through a falcon but unfortunately another
falcon saw this and swooped on the former.
They fought and the seed fell into the waters
of Jamuna. " Here we see how it was neces sary for the husband to be with his wife
during her ritu.
The woman-lying-in : In India, the
primary duty of a woman was to bear
children and thus continue the family lineage.
The son was considered the means of salvation
to the husband's ancestors. Great was the joy
of the man when his wife bore him a son.' It
was thought that by offering the sacrifices to
the departed apirits, a man would release his
ancestors from the bondage of the hell known
ceremonially unclean in many parts of the
world. Among the Jews and other nations, for
instance, in the Epistle of Jeremy while the
prophet speaks of the iniquities of his people,
he laments that " the menstruous woman and
the woman in childbed touch their sacrifi ces ".
We hear the same in Leviticus also. In
India, too, the woman in child-bed had been
considered to be in pollution and believed to
be always as such and is an easy prey to the
evil spirits who prowl about watching N.- an
opportunity.' She had to be guarded from
such and mustard seed is thought to be an
efficient exorciser to keep these spirits away.
The Grihya-sutras give long accounts of
precautions to be taken.' When Sita brought

forth her twins the lying-in room was hung with

white, luck-bringing wreaths ; vessels fi lled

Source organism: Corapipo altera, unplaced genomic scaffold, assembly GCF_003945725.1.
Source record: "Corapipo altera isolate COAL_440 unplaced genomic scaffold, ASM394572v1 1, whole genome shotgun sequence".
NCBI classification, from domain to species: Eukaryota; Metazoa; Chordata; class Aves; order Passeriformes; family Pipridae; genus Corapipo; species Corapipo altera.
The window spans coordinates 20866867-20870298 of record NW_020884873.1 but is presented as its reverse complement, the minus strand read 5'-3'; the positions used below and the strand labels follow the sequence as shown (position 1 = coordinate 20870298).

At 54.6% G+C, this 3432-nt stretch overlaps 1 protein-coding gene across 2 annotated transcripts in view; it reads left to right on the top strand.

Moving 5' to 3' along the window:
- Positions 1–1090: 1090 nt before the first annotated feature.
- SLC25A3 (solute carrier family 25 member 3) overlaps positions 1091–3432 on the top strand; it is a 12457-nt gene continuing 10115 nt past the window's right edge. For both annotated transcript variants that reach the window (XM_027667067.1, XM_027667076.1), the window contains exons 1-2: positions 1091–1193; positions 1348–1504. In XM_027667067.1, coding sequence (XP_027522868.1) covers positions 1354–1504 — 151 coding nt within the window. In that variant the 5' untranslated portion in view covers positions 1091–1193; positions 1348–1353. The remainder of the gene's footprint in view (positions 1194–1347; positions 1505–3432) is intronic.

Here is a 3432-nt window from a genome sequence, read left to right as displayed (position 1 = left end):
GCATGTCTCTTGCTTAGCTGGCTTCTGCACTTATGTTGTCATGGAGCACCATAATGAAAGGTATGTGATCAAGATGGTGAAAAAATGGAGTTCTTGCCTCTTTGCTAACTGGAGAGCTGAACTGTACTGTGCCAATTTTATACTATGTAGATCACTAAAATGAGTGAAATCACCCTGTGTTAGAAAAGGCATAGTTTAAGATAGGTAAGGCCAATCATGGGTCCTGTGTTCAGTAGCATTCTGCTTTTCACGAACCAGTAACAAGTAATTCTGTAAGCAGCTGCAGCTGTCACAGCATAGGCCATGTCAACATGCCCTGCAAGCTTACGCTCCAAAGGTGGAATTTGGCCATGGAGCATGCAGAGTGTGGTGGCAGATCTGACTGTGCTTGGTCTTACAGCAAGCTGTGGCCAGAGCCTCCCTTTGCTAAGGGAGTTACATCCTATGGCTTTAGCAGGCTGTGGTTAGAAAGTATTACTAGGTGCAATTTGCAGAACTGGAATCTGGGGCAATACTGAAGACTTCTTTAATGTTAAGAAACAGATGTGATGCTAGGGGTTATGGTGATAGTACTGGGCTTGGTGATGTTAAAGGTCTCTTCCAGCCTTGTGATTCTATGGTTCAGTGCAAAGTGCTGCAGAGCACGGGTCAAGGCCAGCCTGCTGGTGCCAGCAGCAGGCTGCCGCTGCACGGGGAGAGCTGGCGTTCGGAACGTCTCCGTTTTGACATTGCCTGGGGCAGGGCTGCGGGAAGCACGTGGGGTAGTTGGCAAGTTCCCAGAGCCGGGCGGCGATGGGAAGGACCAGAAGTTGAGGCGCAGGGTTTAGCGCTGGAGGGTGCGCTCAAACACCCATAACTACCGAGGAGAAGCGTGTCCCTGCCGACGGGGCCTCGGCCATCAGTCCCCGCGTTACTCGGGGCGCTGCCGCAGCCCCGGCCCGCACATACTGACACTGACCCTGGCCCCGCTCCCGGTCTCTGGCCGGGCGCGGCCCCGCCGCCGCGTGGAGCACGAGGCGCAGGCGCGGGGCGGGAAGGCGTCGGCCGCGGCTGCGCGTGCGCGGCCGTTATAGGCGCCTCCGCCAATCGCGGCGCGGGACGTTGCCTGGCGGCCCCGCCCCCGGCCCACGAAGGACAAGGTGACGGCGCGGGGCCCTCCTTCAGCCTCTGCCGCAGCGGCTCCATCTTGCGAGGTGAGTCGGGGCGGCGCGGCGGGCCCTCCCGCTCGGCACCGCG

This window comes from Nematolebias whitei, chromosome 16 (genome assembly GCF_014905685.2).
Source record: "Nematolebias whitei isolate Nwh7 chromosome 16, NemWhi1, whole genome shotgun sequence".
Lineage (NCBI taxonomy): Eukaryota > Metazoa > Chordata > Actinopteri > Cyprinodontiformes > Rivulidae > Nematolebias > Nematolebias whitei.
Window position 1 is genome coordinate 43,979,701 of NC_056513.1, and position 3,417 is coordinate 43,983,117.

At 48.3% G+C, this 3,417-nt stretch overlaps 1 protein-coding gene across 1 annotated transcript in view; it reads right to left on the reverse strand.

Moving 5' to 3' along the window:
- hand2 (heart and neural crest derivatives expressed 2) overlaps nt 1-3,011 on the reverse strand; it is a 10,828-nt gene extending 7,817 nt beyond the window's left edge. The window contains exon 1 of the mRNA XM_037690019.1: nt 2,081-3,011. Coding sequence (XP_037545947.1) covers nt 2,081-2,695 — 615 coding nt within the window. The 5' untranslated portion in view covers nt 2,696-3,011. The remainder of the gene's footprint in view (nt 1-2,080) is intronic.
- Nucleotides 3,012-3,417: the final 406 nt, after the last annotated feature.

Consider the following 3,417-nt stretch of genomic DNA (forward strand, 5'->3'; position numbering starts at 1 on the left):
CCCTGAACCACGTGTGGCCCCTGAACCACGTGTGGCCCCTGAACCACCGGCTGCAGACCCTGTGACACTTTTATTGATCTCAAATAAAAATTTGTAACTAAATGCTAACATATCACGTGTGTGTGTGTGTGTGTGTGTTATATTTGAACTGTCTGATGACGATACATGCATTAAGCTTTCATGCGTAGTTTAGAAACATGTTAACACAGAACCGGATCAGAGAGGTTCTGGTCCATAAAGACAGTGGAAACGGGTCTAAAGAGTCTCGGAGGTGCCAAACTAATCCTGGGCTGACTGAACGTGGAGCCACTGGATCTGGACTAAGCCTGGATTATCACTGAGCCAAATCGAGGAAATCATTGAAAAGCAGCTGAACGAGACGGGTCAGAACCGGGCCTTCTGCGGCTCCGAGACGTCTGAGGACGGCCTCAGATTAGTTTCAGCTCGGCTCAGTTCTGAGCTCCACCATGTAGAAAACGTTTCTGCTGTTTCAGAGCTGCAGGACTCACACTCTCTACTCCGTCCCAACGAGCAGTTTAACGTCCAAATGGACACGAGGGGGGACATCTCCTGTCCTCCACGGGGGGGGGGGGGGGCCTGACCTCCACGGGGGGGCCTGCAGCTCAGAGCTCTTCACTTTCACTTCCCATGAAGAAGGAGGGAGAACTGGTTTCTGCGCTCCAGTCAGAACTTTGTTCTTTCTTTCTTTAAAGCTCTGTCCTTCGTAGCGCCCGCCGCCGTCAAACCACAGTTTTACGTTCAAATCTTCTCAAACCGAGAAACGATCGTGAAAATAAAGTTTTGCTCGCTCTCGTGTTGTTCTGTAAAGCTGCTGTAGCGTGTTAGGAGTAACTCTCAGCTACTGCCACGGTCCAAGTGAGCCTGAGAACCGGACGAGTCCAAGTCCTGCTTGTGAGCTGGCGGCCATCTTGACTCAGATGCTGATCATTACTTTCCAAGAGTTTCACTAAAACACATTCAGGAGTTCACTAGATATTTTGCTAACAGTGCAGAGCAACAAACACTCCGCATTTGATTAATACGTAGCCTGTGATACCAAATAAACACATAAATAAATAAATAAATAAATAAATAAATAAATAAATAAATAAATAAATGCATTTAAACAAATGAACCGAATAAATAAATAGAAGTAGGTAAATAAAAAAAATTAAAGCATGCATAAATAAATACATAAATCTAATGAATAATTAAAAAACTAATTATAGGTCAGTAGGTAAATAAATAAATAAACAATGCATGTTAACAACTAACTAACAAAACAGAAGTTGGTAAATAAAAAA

with water stood everywhere towards the
different quarters of the heavens and melted
1. Ahem 6 189 Kuruntogai 8, 359 Narrinai 390
2. Viahnupuranam Vol. IV p. 376
Bhaghavathapuranam X 6
Markandeyapuram 8,14,21-22. 64-65 77-80
3. Sexual Life in Ancient India, p. 397



butter, brands of tonduka wood, and mustard seeds".' In

the Tamilian home also, mustard seed was sprinkled about
while the mistress was lying-in.'

Naming the son. The son seems to have
been named after the man's father, for he is invariably
called the one bearing the name of the grand-father.' It is
in vogue even to-day, among the South Indians. If the
child does not bear the name of the household deity, he
bears the name of his grandpa.

son as the joy of his parents. Avvai aptly

says that " though the child's prattle may not be musical
nor have any sense in it, yet it fi lls the father with
joy.' It is said also that only those who have not listened
to the prattle of a child, that say that the music of flute
and veena are sweet.' Another poet says that unbounded
is the delight of the father when his child toddles up to
him and grabs the meal, spilling some on the floor. 6
MaduraikKanci praises mothers who have given birth to
sons to be the delight of their husbands.'
Son, as the peace-maker. The son played
another important part in his parents' life. When the